If your loved one has not previously paid for a cemetery plot or made other arrangements, you will have to choose a location for burial or the cremated remains. You may wish to have a trusted friend or family member assist you in gathering and reviewing the information.
What to Know
Types of Cemeteries
Traditional cemeteries have upright monuments and may have private mausoleums and/or a chapel. They may be either nonprofit or for-profit ventures.
Memorial parks or memorial gardens have memorials placed level with the ground. Both have beautiful landscaping and attractive features. Like traditional cemeteries, they are either nonprofit or for-profit ventures.
Cemeteries and memorial parks may be owned and/or managed by cities or other municipalities, religious groups or private organizations. The owners set the policies under which the locations are managed.
Burial versus Entombment
Earth burial, the most common means of disposition in the United States, includes a casket, cemetery plot, opening and closing of the grave, a grave liner or vault and a memorial or marker.
Entombment, or placing the casket above ground in a mausoleum, may be more expensive than a burial, depending on the cost of mausoleum space.
Cremated remains may also be buried, depending on the rules of the cemetery or memorial park. Read 2 Points to Consider When Considering Cremation for more information.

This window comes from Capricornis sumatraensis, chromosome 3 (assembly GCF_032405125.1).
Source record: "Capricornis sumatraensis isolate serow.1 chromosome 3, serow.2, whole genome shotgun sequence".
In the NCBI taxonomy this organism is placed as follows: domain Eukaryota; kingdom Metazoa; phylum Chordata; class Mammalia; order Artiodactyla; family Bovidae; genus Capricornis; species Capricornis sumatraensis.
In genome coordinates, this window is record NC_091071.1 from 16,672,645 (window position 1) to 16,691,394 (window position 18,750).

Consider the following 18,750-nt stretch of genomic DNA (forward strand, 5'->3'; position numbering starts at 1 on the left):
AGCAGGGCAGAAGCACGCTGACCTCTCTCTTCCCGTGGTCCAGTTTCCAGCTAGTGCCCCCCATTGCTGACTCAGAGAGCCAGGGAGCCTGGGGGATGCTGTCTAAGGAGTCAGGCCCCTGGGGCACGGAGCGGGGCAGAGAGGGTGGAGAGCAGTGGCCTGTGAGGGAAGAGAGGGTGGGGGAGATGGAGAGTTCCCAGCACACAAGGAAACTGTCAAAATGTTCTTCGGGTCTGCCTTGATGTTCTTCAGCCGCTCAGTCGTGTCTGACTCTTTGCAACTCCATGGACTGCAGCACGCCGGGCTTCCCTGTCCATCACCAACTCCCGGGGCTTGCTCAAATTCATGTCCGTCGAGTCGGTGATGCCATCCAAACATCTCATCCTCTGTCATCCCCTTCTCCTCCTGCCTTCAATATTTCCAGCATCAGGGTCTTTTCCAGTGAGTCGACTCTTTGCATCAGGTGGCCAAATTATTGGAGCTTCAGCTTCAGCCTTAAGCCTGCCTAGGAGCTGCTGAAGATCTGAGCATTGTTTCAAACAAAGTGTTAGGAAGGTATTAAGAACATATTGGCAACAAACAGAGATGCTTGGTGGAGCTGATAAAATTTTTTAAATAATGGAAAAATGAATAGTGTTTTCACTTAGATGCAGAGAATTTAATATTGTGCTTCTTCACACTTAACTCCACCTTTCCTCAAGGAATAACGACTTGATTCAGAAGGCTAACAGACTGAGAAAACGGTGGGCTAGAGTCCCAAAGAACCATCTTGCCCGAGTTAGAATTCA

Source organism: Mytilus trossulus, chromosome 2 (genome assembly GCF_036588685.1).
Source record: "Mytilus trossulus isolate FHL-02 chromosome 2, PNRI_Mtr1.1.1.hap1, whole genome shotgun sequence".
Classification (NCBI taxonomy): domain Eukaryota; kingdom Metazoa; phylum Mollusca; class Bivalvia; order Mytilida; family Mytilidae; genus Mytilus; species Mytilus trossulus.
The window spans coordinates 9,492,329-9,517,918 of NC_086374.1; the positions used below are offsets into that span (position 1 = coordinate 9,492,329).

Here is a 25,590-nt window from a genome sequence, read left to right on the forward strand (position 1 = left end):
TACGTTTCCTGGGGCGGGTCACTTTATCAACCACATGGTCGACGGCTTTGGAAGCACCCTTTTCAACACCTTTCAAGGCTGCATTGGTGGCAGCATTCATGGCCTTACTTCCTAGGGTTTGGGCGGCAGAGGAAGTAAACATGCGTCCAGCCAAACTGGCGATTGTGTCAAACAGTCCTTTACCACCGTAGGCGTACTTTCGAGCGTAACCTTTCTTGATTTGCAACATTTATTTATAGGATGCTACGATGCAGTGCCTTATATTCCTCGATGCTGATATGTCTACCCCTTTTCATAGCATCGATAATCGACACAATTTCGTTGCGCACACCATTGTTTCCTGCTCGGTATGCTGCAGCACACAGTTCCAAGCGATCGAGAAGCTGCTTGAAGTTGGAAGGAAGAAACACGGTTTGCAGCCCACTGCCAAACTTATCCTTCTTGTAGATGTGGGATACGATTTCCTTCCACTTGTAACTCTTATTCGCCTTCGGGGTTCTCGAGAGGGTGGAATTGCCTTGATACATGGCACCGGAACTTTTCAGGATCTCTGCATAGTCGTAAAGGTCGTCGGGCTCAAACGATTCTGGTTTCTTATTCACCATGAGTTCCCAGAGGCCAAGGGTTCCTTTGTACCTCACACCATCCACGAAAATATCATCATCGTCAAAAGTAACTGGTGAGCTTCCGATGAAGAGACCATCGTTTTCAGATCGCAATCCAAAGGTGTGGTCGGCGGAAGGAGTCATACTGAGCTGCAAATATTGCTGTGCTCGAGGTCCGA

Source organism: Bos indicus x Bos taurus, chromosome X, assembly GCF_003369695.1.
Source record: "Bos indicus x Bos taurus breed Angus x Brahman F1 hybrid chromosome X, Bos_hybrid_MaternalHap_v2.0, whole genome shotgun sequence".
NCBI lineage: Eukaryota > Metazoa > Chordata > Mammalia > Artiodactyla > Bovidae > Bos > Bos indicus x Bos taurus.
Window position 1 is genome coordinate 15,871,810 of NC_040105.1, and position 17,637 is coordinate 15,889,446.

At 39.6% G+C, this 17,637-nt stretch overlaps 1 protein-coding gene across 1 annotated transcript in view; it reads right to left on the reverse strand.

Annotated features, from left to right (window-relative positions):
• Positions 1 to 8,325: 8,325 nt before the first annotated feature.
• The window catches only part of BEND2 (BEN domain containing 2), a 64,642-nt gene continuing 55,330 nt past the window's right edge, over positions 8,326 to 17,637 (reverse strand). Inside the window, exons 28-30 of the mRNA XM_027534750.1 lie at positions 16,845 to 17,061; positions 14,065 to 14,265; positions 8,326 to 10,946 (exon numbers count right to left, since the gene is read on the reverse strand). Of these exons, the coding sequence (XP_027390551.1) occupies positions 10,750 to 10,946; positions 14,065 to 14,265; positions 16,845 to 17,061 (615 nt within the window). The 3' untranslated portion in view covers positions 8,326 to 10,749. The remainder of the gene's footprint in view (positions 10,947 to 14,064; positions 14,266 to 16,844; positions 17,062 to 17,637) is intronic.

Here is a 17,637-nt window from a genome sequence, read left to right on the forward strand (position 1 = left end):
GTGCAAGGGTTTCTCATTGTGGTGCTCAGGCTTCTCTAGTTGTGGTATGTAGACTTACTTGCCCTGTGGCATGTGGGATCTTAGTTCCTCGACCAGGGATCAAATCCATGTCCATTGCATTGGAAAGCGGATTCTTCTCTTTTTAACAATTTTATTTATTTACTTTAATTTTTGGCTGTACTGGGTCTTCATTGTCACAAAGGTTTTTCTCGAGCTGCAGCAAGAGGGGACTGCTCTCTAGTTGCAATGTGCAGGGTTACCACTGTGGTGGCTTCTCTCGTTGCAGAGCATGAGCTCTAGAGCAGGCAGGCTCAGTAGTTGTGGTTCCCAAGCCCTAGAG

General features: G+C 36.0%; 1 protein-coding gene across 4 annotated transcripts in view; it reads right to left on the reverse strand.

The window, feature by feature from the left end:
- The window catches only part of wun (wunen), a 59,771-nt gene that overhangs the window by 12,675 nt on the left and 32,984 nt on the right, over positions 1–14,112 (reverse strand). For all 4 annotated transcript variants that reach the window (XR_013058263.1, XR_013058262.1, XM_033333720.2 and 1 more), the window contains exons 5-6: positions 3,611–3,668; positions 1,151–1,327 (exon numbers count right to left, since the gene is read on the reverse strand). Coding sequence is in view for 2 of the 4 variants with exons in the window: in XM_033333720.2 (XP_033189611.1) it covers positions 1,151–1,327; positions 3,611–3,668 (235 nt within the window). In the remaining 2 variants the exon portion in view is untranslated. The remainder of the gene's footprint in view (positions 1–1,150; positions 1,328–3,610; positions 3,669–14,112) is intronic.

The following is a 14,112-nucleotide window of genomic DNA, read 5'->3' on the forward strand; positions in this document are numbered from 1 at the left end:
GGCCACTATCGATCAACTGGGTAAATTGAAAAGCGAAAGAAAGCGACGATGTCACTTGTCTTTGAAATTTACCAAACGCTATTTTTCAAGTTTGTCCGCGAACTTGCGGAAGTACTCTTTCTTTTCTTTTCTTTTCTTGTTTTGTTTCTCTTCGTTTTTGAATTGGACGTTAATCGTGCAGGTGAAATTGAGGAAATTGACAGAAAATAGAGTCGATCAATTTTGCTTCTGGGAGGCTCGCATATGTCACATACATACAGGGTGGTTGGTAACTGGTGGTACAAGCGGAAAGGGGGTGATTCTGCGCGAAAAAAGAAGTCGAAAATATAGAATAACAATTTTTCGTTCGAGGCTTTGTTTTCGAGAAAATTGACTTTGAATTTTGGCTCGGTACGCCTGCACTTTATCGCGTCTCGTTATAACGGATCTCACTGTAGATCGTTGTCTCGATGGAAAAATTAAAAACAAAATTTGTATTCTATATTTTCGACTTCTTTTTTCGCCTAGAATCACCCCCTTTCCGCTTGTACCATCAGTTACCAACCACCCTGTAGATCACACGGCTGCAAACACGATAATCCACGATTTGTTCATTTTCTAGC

Types of Graves
Graves can be either a single plot, accommodating one casket or a plot that accommodate two or more graves, depending on what is available. Many cemeteries allow for the burial of two caskets in a grave or have sections where this is available.
Double depth means that one casket is placed in the grave at an approximate depth of seven feet. When a second interment is required, the second casket is placed on top of the first casket at standard depth.
Burial Vault and Grave Liner
Both a vault and a liner are outside containers into which the casket is placed.
- The burial vault is designed to protect the casket and may be made of a variety of materials including concrete, stainless steel, galvanized steel, copper, bronze, plastic or fiberglass.
- The grave liner is a lightweight version of a vault, which keeps the grave surface from sinking in.
Most, but not all, cemeteries require you to purchase a grave liner, which can be several hundred dollars. In most areas of the country, state or local law does not require that you buy a vault/container to surround the casket in the grave.
However, many cemeteries require that you have one or the other so that the ground will not sink. Either a grave liner or a burial vault will satisfy these requirements.
Types of Markers and Plaques
The plot can be marked with either a flat plaque or marker or an upright monument. Prices can vary so choose within your price range.
- Monuments come in three grades of stone rated according to their density (light, medium, and dark with dark being the most-dense).
- Plaques/markers are generally made of bronze.